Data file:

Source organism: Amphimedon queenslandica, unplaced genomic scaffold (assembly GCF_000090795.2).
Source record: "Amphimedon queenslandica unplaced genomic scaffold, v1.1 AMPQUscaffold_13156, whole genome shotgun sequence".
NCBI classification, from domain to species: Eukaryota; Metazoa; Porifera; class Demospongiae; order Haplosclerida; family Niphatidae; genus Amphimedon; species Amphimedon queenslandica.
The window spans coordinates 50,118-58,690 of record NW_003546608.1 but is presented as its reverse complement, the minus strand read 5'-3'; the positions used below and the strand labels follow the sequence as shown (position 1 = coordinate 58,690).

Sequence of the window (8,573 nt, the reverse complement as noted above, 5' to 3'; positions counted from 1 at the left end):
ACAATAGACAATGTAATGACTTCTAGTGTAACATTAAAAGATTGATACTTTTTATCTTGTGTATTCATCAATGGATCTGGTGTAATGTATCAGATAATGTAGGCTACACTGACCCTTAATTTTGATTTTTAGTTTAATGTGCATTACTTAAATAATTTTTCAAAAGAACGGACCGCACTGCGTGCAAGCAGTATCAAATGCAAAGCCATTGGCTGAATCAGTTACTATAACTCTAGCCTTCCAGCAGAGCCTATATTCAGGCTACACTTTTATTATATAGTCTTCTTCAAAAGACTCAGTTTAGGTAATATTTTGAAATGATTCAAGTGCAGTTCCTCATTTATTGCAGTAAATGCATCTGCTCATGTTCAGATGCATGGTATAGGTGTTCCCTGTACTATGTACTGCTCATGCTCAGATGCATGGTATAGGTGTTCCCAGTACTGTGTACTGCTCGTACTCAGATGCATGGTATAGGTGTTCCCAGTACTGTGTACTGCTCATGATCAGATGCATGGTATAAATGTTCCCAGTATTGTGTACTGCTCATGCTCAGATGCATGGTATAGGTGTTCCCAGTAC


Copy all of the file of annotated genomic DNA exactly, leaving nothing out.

Source organism: Amphimedon queenslandica, unplaced genomic scaffold (assembly GCF_000090795.2).
Source record: "Amphimedon queenslandica unplaced genomic scaffold, v1.1 AMPQUscaffold_13156, whole genome shotgun sequence".
NCBI classification, from domain to species: Eukaryota; Metazoa; Porifera; class Demospongiae; order Haplosclerida; family Niphatidae; genus Amphimedon; species Amphimedon queenslandica.
The window spans coordinates 50,118-58,690 of record NW_003546608.1 but is presented as its reverse complement, the minus strand read 5'-3'; the positions used below and the strand labels follow the sequence as shown (position 1 = coordinate 58,690).

Sequence of the window (8,573 nt, the reverse complement as noted above, 5' to 3'; positions counted from 1 at the left end):
ACAATAGACAATGTAATGACTTCTAGTGTAACATTAAAAGATTGATACTTTTTATCTTGTGTATTCATCAATGGATCTGGTGTAATGTATCAGATAATGTAGGCTACACTGACCCTTAATTTTGATTTTTAGTTTAATGTGCATTACTTAAATAATTTTTCAAAAGAACGGACCGCACTGCGTGCAAGCAGTATCAAATGCAAAGCCATTGGCTGAATCAGTTACTATAACTCTAGCCTTCCAGCAGAGCCTATATTCAGGCTACACTTTTATTATATAGTCTTCTTCAAAAGACTCAGTTTAGGTAATATTTTGAAATGATTCAAGTGCAGTTCCTCATTTATTGCAGTAAATGCATCTGCTCATGTTCAGATGCATGGTATAGGTGTTCCCTGTACTATGTACTGCTCATGCTCAGATGCATGGTATAGGTGTTCCCAGTACTGTGTACTGCTCGTACTCAGATGCATGGTATAGGTGTTCCCAGTACTGTGTACTGCTCATGATCAGATGCATGGTATAAATGTTCCCAGTATTGTGTACTGCTCATGCTCAGATGCATGGTATAGGTGTTCCCAGTAC